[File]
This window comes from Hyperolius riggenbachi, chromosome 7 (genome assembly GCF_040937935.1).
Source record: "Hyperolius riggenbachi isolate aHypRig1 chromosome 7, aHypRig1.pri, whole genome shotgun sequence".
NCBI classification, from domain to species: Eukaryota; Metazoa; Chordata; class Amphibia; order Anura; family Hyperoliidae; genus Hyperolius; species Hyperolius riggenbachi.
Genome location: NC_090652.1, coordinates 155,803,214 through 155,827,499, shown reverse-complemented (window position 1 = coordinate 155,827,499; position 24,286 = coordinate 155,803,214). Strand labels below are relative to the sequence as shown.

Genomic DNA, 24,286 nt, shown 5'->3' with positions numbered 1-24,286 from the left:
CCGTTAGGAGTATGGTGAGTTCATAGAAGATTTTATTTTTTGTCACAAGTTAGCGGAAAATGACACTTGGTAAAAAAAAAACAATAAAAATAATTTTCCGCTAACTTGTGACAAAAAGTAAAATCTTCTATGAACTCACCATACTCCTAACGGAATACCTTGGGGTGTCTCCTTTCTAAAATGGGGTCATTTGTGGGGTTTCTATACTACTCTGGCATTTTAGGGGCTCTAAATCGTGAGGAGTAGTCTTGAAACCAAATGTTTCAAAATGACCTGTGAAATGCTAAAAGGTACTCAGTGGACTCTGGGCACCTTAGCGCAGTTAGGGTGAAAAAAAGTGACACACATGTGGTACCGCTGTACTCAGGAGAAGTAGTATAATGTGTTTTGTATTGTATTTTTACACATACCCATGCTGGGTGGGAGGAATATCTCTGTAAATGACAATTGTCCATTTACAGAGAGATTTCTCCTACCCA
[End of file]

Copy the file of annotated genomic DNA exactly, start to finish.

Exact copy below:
This window comes from Hyperolius riggenbachi, chromosome 7 (genome assembly GCF_040937935.1).
Source record: "Hyperolius riggenbachi isolate aHypRig1 chromosome 7, aHypRig1.pri, whole genome shotgun sequence".
NCBI classification, from domain to species: Eukaryota; Metazoa; Chordata; class Amphibia; order Anura; family Hyperoliidae; genus Hyperolius; species Hyperolius riggenbachi.
Genome location: NC_090652.1, coordinates 155,803,214 through 155,827,499, shown reverse-complemented (window position 1 = coordinate 155,827,499; position 24,286 = coordinate 155,803,214). Strand labels below are relative to the sequence as shown.

Genomic DNA, 24,286 nt, shown 5'->3' with positions numbered 1-24,286 from the left:
CCGTTAGGAGTATGGTGAGTTCATAGAAGATTTTATTTTTTGTCACAAGTTAGCGGAAAATGACACTTGGTAAAAAAAAAACAATAAAAATAATTTTCCGCTAACTTGTGACAAAAAGTAAAATCTTCTATGAACTCACCATACTCCTAACGGAATACCTTGGGGTGTCTCCTTTCTAAAATGGGGTCATTTGTGGGGTTTCTATACTACTCTGGCATTTTAGGGGCTCTAAATCGTGAGGAGTAGTCTTGAAACCAAATGTTTCAAAATGACCTGTGAAATGCTAAAAGGTACTCAGTGGACTCTGGGCACCTTAGCGCAGTTAGGGTGAAAAAAAGTGACACACATGTGGTACCGCTGTACTCAGGAGAAGTAGTATAATGTGTTTTGTATTGTATTTTTACACATACCCATGCTGGGTGGGAGGAATATCTCTGTAAATGACAATTGTCCATTTACAGAGAGATTTCTCCTACCCA